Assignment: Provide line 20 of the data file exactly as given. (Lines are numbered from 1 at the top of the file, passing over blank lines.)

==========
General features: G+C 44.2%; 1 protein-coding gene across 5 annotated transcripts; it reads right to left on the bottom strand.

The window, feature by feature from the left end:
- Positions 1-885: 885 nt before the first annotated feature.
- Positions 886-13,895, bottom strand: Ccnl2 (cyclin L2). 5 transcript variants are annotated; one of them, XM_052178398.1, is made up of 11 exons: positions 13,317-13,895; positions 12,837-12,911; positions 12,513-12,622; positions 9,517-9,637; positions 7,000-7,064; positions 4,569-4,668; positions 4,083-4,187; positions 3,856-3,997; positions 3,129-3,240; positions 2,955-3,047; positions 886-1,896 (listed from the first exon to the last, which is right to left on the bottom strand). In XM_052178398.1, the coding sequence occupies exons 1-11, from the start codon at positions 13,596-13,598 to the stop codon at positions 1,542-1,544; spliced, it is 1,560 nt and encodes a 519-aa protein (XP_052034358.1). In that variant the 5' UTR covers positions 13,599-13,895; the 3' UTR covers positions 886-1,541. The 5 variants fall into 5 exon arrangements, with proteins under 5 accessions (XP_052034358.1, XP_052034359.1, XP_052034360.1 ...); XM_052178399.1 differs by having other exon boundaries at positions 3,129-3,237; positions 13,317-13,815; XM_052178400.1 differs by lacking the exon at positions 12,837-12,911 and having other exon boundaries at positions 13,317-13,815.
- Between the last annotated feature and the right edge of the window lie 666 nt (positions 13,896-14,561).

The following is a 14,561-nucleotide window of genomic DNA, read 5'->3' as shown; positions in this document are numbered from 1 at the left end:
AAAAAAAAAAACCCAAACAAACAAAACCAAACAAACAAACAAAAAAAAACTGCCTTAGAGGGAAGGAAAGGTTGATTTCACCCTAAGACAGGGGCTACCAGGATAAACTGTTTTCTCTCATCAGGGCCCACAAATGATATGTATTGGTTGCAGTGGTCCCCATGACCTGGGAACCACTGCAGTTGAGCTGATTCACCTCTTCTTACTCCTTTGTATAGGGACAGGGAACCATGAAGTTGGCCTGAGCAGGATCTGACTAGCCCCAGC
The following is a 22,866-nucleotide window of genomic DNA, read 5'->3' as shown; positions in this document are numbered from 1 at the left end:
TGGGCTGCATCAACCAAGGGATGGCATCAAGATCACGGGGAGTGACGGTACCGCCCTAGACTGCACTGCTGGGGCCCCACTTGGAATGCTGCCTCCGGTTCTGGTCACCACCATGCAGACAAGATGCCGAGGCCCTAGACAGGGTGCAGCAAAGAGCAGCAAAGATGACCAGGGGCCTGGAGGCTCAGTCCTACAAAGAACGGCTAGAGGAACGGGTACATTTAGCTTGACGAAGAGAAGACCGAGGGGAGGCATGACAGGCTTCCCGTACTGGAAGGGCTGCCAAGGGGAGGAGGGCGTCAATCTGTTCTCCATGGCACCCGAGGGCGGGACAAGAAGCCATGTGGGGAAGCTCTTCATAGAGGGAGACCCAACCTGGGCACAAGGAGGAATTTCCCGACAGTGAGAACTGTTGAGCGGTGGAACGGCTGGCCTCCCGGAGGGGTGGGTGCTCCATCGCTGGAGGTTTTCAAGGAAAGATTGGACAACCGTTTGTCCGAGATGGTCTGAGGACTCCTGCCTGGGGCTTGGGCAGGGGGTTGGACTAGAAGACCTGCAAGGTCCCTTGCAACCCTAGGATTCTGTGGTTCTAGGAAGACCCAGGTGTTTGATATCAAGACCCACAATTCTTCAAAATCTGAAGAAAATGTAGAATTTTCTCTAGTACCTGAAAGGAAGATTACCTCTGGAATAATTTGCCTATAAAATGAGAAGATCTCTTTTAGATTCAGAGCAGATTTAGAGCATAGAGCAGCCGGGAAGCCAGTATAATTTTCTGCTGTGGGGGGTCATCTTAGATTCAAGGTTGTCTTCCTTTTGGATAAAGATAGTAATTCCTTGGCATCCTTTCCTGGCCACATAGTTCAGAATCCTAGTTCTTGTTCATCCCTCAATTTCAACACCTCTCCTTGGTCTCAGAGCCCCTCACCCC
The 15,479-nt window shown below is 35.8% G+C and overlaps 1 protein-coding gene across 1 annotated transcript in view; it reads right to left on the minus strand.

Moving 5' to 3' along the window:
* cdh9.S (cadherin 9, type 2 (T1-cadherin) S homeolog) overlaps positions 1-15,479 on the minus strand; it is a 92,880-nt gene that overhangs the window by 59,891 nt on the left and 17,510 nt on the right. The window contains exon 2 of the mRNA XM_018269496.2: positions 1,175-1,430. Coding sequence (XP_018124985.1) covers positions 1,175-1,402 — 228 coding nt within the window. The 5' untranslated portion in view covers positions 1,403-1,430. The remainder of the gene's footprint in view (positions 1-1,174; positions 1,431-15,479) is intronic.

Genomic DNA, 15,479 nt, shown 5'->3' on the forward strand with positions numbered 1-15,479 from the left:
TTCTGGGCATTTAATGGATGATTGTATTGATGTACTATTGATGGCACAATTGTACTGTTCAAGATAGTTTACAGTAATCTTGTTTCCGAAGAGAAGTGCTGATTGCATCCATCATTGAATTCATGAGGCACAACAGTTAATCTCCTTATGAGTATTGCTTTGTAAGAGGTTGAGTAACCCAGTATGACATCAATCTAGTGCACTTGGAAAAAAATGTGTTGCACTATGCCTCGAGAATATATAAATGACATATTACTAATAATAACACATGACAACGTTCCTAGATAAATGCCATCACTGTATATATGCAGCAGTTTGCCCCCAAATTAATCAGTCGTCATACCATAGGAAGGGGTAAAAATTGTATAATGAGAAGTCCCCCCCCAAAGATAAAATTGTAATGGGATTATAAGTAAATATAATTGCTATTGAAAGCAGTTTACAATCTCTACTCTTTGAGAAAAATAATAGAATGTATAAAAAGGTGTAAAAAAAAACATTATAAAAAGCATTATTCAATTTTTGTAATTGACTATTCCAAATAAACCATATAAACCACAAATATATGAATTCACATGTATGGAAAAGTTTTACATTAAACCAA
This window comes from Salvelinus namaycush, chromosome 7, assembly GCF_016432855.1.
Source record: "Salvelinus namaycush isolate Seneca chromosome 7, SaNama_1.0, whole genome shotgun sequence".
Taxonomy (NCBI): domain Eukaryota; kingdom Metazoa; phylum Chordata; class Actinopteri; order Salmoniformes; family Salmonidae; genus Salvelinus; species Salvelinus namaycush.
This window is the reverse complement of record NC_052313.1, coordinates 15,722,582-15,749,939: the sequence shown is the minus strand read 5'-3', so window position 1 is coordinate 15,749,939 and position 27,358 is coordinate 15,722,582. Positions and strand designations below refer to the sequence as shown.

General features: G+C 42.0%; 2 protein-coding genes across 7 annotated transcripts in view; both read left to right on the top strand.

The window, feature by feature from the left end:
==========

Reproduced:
The window, feature by feature from the left end: